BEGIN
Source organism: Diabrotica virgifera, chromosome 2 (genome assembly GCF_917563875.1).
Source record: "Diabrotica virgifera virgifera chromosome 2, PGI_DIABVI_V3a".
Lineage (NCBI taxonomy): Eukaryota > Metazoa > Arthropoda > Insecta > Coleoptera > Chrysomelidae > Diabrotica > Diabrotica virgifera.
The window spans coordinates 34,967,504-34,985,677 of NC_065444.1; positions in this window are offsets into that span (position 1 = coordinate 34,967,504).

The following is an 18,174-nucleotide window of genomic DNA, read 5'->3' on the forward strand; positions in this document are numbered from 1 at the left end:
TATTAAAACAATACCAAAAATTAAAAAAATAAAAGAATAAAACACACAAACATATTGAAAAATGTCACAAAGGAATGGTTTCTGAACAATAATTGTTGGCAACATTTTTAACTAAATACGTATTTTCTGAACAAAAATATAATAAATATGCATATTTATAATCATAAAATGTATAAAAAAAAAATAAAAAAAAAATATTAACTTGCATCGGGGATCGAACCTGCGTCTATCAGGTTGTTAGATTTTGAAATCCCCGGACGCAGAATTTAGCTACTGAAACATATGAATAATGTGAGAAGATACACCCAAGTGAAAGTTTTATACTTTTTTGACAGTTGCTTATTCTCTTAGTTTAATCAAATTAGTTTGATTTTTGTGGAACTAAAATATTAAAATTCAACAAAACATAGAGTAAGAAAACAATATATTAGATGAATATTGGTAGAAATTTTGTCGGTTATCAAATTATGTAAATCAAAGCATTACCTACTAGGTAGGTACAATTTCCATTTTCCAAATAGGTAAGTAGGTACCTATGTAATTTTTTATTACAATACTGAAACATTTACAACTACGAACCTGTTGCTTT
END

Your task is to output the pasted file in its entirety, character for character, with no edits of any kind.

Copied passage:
Source organism: Diabrotica virgifera, chromosome 2 (genome assembly GCF_917563875.1).
Source record: "Diabrotica virgifera virgifera chromosome 2, PGI_DIABVI_V3a".
Lineage (NCBI taxonomy): Eukaryota > Metazoa > Arthropoda > Insecta > Coleoptera > Chrysomelidae > Diabrotica > Diabrotica virgifera.
The window spans coordinates 34,967,504-34,985,677 of NC_065444.1; positions in this window are offsets into that span (position 1 = coordinate 34,967,504).

The following is an 18,174-nucleotide window of genomic DNA, read 5'->3' on the forward strand; positions in this document are numbered from 1 at the left end:
TATTAAAACAATACCAAAAATTAAAAAAATAAAAGAATAAAACACACAAACATATTGAAAAATGTCACAAAGGAATGGTTTCTGAACAATAATTGTTGGCAACATTTTTAACTAAATACGTATTTTCTGAACAAAAATATAATAAATATGCATATTTATAATCATAAAATGTATAAAAAAAAAATAAAAAAAAAATATTAACTTGCATCGGGGATCGAACCTGCGTCTATCAGGTTGTTAGATTTTGAAATCCCCGGACGCAGAATTTAGCTACTGAAACATATGAATAATGTGAGAAGATACACCCAAGTGAAAGTTTTATACTTTTTTGACAGTTGCTTATTCTCTTAGTTTAATCAAATTAGTTTGATTTTTGTGGAACTAAAATATTAAAATTCAACAAAACATAGAGTAAGAAAACAATATATTAGATGAATATTGGTAGAAATTTTGTCGGTTATCAAATTATGTAAATCAAAGCATTACCTACTAGGTAGGTACAATTTCCATTTTCCAAATAGGTAAGTAGGTACCTATGTAATTTTTTATTACAATACTGAAACATTTACAACTACGAACCTGTTGCTTT